However, all children don’t adapt equally well to a change of language and culture, particularly children over ten (at around ten children begin to learn languages more slowly), many of whom encounter difficulties during their first year. On the other hand, foreign children often acquire a sort of celebrity status, particularly in rural schools, which helps their integration.
It should be borne in mind that the state school system generally makes little or no concession to non-French speakers, for example by providing intensive French lessons. Indeed, non-French speaking children may be put in the class below their age group or made to repeat a year until their language skills have reached an adequate level.
This can make the first few months quite an ordeal for non French-speaking children. However, some state schools do provide free intensive French lessons ( classes d’initiation/CLIN or Français Langue Etrangère/FLE) for foreign children and some have international sections for foreign pupils. It may be worthwhile inquiring about the availability of extra French classes before choosing where to live. Note that, while attending a CLIN, children may fall behind in other subjects.
Evalutations tests for foreign children in France
Foreign children are tested (like French children) and put into a class suitable to their level of French, even if this means being taught with younger children or slow-learners. However, a child of six or seven must be permitted to enter the first year of primary school ( cours préparatoire/CP), even if he speaks no French. An older child can be refused entry to the CP or another class and can be obliged to attend a CLIN against his parents’ wishes. Once your child has acquired a sufficient knowledge of spoken and written French, he’s integrated into a regular class in a local school.
English-speaking schools in France
The only schools in France using English as the teaching language are a few foreign and international private schools. A number of multilingual French schools teach students in both English and French. If your children attend any other school, they must study all subjects in French (except a few schools where a local language, e.g. Breton, is also used). If your local state school doesn’t provide extra French classes, your only choice will be to pay for private lessons or send your child to another (possibly private) school, where extra tuition is provided.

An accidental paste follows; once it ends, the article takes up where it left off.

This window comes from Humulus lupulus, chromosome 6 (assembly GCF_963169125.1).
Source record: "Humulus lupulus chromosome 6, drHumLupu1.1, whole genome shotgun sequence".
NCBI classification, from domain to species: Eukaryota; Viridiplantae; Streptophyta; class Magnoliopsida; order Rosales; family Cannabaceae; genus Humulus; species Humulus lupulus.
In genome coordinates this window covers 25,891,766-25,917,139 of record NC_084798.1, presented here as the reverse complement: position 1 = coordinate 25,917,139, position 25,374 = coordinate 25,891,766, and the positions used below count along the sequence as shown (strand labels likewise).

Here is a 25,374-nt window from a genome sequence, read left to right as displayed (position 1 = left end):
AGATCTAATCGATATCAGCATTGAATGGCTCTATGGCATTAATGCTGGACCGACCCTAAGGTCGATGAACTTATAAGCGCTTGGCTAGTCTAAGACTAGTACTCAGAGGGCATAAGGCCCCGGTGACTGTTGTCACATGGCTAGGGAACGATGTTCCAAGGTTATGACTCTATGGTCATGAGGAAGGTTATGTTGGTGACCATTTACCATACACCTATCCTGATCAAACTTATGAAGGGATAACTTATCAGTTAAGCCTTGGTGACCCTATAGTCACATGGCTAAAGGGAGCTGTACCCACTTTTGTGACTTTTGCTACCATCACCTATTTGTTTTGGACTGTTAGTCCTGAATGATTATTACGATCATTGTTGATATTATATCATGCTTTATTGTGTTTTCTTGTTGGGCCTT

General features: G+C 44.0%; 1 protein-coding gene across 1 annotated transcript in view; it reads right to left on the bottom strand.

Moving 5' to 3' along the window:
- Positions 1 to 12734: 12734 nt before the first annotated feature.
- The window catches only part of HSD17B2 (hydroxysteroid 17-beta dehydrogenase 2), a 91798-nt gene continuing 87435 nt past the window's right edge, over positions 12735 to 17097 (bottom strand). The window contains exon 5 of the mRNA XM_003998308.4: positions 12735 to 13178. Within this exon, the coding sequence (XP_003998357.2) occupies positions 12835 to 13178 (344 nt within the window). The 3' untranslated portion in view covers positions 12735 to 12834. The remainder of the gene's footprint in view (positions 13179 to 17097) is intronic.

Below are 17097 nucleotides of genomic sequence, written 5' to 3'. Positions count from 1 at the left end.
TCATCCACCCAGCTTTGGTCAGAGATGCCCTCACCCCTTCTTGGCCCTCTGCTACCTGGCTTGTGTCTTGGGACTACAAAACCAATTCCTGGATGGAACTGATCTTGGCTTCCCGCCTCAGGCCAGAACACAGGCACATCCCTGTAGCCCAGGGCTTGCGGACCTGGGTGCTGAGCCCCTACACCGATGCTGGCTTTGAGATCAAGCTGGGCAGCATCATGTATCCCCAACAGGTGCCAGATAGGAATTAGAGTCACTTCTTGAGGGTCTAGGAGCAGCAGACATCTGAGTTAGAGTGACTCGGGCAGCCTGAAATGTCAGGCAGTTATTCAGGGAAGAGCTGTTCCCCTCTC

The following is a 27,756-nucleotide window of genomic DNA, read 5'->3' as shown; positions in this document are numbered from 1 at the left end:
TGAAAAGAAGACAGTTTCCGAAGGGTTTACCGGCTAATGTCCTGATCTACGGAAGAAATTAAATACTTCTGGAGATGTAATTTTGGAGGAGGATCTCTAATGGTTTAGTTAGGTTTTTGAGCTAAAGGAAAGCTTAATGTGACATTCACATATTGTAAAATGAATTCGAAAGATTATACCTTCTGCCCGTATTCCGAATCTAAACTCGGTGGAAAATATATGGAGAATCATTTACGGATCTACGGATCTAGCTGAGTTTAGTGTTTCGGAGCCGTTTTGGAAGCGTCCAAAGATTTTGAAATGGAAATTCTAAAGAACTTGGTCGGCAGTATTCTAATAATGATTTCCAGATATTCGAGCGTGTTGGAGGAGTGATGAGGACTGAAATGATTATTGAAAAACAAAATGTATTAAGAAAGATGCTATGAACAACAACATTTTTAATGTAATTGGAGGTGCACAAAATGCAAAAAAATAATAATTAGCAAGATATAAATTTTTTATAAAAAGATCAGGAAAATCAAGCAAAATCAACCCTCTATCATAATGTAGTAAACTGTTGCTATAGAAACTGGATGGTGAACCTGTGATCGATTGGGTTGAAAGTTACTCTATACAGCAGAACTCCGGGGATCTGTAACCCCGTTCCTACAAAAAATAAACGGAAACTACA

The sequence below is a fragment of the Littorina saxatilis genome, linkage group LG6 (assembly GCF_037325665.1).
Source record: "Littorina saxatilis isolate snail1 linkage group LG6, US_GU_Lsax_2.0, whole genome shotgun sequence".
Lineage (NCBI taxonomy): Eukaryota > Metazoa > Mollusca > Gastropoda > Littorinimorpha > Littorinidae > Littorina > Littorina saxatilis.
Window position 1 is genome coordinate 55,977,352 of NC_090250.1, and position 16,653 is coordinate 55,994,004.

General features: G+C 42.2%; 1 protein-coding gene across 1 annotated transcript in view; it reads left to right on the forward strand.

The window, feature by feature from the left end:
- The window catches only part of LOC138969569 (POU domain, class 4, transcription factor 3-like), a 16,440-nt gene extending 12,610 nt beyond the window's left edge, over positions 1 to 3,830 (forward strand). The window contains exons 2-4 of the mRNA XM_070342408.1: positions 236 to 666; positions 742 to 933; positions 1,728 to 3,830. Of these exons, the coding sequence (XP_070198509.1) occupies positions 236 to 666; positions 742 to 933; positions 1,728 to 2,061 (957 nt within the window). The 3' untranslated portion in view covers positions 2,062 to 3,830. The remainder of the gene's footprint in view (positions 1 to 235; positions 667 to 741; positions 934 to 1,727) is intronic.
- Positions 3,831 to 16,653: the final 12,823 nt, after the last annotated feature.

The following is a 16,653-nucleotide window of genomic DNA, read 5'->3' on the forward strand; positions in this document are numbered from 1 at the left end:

Some parents send a child to an English-speaking school for a year and then move them to a bilingual or French school; others find it better to throw their children in at the deep end. Your choice should depend on the character, ability and wishes of your child. Whatever you decide, it will help if your child has some intensive French lessons before arriving. It may also be possible to organise an educational or cultural exchange with a French school or family before moving, which is a considerable help in integrating a child into the language and culture.
Many state schools teach regional languages, including Alsatian, Basque, Breton, Catalan, Corsican and Occitan. Where applicable, these are usually optional and are taught for around three hours a week, generally outside normal school hours. The exception is Breton, which is used exclusively in the early classes in certain schools in Brittany.
English-speaking parents should also bear in mind that young children attending a French school can quickly lose their command of their native language, which may need reinforcing at home (e.g. through reading and writing, games, films and computer-based activities), and, if possible, regular trips to your home country or membership of a foreign-language club or association. Bilingualism is a complex subject; a detailed analysis of the issues involved and ways of dealing with them is contained in A Parents’ and Teachers’ Guide to Bilingualism by Colin Baker (Multilingual Matters).
This article is an extract from Living and working in France. Click here to get a copy now.